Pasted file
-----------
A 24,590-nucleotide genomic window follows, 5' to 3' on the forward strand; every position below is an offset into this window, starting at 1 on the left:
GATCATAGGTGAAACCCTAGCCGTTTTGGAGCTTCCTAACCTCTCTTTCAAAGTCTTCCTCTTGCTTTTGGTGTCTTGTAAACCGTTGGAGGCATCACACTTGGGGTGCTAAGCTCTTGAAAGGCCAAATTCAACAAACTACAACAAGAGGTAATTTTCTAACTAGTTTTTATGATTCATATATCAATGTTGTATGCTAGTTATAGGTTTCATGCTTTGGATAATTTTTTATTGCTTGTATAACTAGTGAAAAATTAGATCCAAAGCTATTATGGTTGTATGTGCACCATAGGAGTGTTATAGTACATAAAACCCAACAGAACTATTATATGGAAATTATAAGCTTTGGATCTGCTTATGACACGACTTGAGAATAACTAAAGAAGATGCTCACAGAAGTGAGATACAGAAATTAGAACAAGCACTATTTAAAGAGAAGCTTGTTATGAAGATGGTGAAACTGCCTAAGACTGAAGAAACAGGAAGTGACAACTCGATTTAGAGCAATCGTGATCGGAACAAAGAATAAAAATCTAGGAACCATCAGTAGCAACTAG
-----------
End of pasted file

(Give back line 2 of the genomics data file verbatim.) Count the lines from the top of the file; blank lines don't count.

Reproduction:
GATCATAGGTGAAACCCTAGCCGTTTTGGAGCTTCCTAACCTCTCTTTCAAAGTCTTCCTCTTGCTTTTGGTGTCTTGTAAACCGTTGGAGGCATCACACTTGGGGTGCTAAGCTCTTGAAAGGCCAAATTCAACAAACTACAACAAGAGGTAATTTTCTAACTAGTTTTTATGATTCATATATCAATGTTGTATGCTAGTTATAGGTTTCATGCTTTGGATAATTTTTTATTGCTTGTATAACTAGTGAAAAATTAGATCCAAAGCTATTATGGTTGTATGTGCACCATAGGAGTGTTATAGTACATAAAACCCAACAGAACTATTATATGGAAATTATAAGCTTTGGATCTGCTTATGACACGACTTGAGAATAACTAAAGAAGATGCTCACAGAAGTGAGATACAGAAATTAGAACAAGCACTATTTAAAGAGAAGCTTGTTATGAAGATGGTGAAACTGCCTAAGACTGAAGAAACAGGAAGTGACAACTCGATTTAGAGCAATCGTGATCGGAACAAAGAATAAAAATCTAGGAACCATCAGTAGCAACTAG